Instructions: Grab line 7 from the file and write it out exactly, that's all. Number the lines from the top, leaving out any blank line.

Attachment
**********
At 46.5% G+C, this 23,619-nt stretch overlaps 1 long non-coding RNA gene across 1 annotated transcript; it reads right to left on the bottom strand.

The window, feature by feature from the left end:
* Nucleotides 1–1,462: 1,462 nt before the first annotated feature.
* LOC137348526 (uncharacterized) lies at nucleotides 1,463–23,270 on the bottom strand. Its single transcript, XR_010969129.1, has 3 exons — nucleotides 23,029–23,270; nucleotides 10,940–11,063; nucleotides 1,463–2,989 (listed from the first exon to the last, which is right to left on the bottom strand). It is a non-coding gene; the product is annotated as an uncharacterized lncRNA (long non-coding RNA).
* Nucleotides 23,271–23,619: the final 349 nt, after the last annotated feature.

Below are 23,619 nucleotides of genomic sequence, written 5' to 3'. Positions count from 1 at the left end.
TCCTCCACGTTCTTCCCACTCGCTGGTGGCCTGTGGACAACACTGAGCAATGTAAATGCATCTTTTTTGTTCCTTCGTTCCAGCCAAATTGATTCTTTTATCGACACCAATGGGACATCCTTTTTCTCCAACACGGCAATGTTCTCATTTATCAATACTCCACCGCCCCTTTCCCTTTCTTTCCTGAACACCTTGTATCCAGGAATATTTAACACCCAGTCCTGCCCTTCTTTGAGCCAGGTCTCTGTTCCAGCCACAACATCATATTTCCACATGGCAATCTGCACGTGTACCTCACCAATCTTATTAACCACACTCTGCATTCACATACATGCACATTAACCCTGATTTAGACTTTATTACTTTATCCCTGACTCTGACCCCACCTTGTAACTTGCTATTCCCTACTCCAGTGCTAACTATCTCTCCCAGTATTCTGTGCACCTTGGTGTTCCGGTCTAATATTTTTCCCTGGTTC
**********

TCCTCCACGTTCTTCCCACTCGCTGGTGGCCTGTGGACAACACTGAGCAATGTAAATGCATCTTTTTTGTTCCTTCGTTCCAGCCAAATTGATTCTTTTATCGACACCAATGGGACATCCTTTTTCTCCAACACGGCAATGTTCTCATTTATCAATACTCCACCGCCCCTTTCCCTTTCTTTCCTGAACACCTTGTATCCAGGAATATTTAACACCCAGTCCTGCCCTTCTTTGAGCCAGGTCTCTGTTCCAGCCACAACATCATATTTCCACATGGCAATCTGCACGTGTACCTCACCAATCTTATTAACCACACTCTGCATTCACATACATGCACATTAACCCTGATTTAGACTTTATTACTTTATCCCTGACTCTGACCCCACCTTGTAACTTGCTATTCCCTACTCCAGTGCTAACTATCTCTCCCAGTATTCTGTGCACCTTGGTGTTCCGGTCTAATATTTTTCCCTGGTTC